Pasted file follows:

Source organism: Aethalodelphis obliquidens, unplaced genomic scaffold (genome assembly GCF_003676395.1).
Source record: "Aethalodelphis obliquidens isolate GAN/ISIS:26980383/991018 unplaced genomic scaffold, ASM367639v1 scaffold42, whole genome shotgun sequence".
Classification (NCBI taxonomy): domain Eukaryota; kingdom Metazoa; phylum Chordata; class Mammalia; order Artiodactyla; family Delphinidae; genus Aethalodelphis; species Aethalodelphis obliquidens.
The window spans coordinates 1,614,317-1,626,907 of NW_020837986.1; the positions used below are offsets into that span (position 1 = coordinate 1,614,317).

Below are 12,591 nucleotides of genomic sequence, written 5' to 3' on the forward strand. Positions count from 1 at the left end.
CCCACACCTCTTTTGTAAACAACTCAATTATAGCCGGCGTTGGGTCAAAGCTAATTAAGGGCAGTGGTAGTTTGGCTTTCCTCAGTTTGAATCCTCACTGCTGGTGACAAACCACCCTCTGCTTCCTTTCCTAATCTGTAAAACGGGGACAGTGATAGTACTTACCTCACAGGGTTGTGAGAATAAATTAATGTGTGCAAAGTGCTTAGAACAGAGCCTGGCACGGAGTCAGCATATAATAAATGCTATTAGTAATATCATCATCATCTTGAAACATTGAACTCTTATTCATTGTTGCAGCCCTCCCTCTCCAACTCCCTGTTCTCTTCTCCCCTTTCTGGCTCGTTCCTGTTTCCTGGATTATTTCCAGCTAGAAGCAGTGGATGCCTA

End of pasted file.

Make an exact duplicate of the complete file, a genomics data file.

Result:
Source organism: Aethalodelphis obliquidens, unplaced genomic scaffold (genome assembly GCF_003676395.1).
Source record: "Aethalodelphis obliquidens isolate GAN/ISIS:26980383/991018 unplaced genomic scaffold, ASM367639v1 scaffold42, whole genome shotgun sequence".
Classification (NCBI taxonomy): domain Eukaryota; kingdom Metazoa; phylum Chordata; class Mammalia; order Artiodactyla; family Delphinidae; genus Aethalodelphis; species Aethalodelphis obliquidens.
The window spans coordinates 1,614,317-1,626,907 of NW_020837986.1; the positions used below are offsets into that span (position 1 = coordinate 1,614,317).

Below are 12,591 nucleotides of genomic sequence, written 5' to 3' on the forward strand. Positions count from 1 at the left end.
CCCACACCTCTTTTGTAAACAACTCAATTATAGCCGGCGTTGGGTCAAAGCTAATTAAGGGCAGTGGTAGTTTGGCTTTCCTCAGTTTGAATCCTCACTGCTGGTGACAAACCACCCTCTGCTTCCTTTCCTAATCTGTAAAACGGGGACAGTGATAGTACTTACCTCACAGGGTTGTGAGAATAAATTAATGTGTGCAAAGTGCTTAGAACAGAGCCTGGCACGGAGTCAGCATATAATAAATGCTATTAGTAATATCATCATCATCTTGAAACATTGAACTCTTATTCATTGTTGCAGCCCTCCCTCTCCAACTCCCTGTTCTCTTCTCCCCTTTCTGGCTCGTTCCTGTTTCCTGGATTATTTCCAGCTAGAAGCAGTGGATGCCTA